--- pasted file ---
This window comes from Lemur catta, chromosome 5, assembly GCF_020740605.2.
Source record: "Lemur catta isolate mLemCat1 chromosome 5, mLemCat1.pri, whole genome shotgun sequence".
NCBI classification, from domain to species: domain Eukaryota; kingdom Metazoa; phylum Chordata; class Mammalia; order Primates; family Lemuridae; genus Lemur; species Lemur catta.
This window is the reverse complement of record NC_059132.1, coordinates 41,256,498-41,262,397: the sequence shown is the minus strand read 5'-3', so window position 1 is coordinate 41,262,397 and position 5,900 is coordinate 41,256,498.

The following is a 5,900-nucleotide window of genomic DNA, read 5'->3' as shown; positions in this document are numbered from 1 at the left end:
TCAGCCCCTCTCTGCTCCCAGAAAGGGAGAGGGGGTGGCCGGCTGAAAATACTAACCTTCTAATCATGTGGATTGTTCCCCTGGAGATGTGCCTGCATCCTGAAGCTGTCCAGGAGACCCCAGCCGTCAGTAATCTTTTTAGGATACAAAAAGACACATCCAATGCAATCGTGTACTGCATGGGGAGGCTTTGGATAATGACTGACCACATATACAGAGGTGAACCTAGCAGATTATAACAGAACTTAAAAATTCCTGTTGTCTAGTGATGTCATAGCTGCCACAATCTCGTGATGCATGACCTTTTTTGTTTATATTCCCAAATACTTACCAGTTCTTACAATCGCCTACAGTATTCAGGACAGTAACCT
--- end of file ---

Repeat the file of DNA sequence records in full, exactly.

This window comes from Lemur catta, chromosome 5, assembly GCF_020740605.2.
Source record: "Lemur catta isolate mLemCat1 chromosome 5, mLemCat1.pri, whole genome shotgun sequence".
NCBI classification, from domain to species: domain Eukaryota; kingdom Metazoa; phylum Chordata; class Mammalia; order Primates; family Lemuridae; genus Lemur; species Lemur catta.
This window is the reverse complement of record NC_059132.1, coordinates 41,256,498-41,262,397: the sequence shown is the minus strand read 5'-3', so window position 1 is coordinate 41,262,397 and position 5,900 is coordinate 41,256,498.

The following is a 5,900-nucleotide window of genomic DNA, read 5'->3' as shown; positions in this document are numbered from 1 at the left end:
TCAGCCCCTCTCTGCTCCCAGAAAGGGAGAGGGGGTGGCCGGCTGAAAATACTAACCTTCTAATCATGTGGATTGTTCCCCTGGAGATGTGCCTGCATCCTGAAGCTGTCCAGGAGACCCCAGCCGTCAGTAATCTTTTTAGGATACAAAAAGACACATCCAATGCAATCGTGTACTGCATGGGGAGGCTTTGGATAATGACTGACCACATATACAGAGGTGAACCTAGCAGATTATAACAGAACTTAAAAATTCCTGTTGTCTAGTGATGTCATAGCTGCCACAATCTCGTGATGCATGACCTTTTTTGTTTATATTCCCAAATACTTACCAGTTCTTACAATCGCCTACAGTATTCAGGACAGTAACCT